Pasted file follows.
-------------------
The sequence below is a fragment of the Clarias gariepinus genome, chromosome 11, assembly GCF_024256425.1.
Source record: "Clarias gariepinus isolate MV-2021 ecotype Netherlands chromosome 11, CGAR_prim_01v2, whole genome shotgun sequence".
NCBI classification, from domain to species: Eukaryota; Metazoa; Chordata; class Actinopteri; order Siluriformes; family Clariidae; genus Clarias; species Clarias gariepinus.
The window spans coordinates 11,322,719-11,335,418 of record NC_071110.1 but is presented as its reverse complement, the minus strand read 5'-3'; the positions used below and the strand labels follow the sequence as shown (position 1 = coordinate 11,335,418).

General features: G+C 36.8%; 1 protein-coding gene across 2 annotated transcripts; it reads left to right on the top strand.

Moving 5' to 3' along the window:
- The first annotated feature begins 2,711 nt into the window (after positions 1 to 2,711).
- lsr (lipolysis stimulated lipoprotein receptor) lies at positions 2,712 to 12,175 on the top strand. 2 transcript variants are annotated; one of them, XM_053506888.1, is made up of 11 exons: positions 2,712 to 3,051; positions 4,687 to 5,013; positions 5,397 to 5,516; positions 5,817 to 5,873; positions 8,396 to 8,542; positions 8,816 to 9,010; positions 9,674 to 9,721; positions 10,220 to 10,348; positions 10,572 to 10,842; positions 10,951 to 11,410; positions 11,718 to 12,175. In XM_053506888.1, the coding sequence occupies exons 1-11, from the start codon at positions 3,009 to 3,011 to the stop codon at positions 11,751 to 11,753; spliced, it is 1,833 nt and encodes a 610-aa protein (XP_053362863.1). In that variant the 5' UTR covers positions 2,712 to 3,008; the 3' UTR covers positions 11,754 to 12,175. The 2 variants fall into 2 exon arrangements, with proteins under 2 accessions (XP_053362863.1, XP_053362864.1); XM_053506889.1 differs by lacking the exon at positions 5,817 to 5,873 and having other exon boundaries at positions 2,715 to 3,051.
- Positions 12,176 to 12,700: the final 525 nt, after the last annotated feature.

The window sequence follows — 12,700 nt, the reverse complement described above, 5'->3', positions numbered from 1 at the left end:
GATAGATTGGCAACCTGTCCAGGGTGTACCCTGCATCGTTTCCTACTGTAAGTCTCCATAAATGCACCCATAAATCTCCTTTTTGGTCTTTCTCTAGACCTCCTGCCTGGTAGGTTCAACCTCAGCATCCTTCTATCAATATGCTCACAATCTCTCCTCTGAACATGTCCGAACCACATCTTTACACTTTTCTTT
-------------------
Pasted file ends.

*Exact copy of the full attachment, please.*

The sequence below is a fragment of the Clarias gariepinus genome, chromosome 11, assembly GCF_024256425.1.
Source record: "Clarias gariepinus isolate MV-2021 ecotype Netherlands chromosome 11, CGAR_prim_01v2, whole genome shotgun sequence".
NCBI classification, from domain to species: Eukaryota; Metazoa; Chordata; class Actinopteri; order Siluriformes; family Clariidae; genus Clarias; species Clarias gariepinus.
The window spans coordinates 11,322,719-11,335,418 of record NC_071110.1 but is presented as its reverse complement, the minus strand read 5'-3'; the positions used below and the strand labels follow the sequence as shown (position 1 = coordinate 11,335,418).

General features: G+C 36.8%; 1 protein-coding gene across 2 annotated transcripts; it reads left to right on the top strand.

Moving 5' to 3' along the window:
- The first annotated feature begins 2,711 nt into the window (after positions 1 to 2,711).
- lsr (lipolysis stimulated lipoprotein receptor) lies at positions 2,712 to 12,175 on the top strand. 2 transcript variants are annotated; one of them, XM_053506888.1, is made up of 11 exons: positions 2,712 to 3,051; positions 4,687 to 5,013; positions 5,397 to 5,516; positions 5,817 to 5,873; positions 8,396 to 8,542; positions 8,816 to 9,010; positions 9,674 to 9,721; positions 10,220 to 10,348; positions 10,572 to 10,842; positions 10,951 to 11,410; positions 11,718 to 12,175. In XM_053506888.1, the coding sequence occupies exons 1-11, from the start codon at positions 3,009 to 3,011 to the stop codon at positions 11,751 to 11,753; spliced, it is 1,833 nt and encodes a 610-aa protein (XP_053362863.1). In that variant the 5' UTR covers positions 2,712 to 3,008; the 3' UTR covers positions 11,754 to 12,175. The 2 variants fall into 2 exon arrangements, with proteins under 2 accessions (XP_053362863.1, XP_053362864.1); XM_053506889.1 differs by lacking the exon at positions 5,817 to 5,873 and having other exon boundaries at positions 2,715 to 3,051.
- Positions 12,176 to 12,700: the final 525 nt, after the last annotated feature.

The window sequence follows — 12,700 nt, the reverse complement described above, 5'->3', positions numbered from 1 at the left end:
GATAGATTGGCAACCTGTCCAGGGTGTACCCTGCATCGTTTCCTACTGTAAGTCTCCATAAATGCACCCATAAATCTCCTTTTTGGTCTTTCTCTAGACCTCCTGCCTGGTAGGTTCAACCTCAGCATCCTTCTATCAATATGCTCACAATCTCTCCTCTGAACATGTCCGAACCACATCTTTACACTTTTCTTT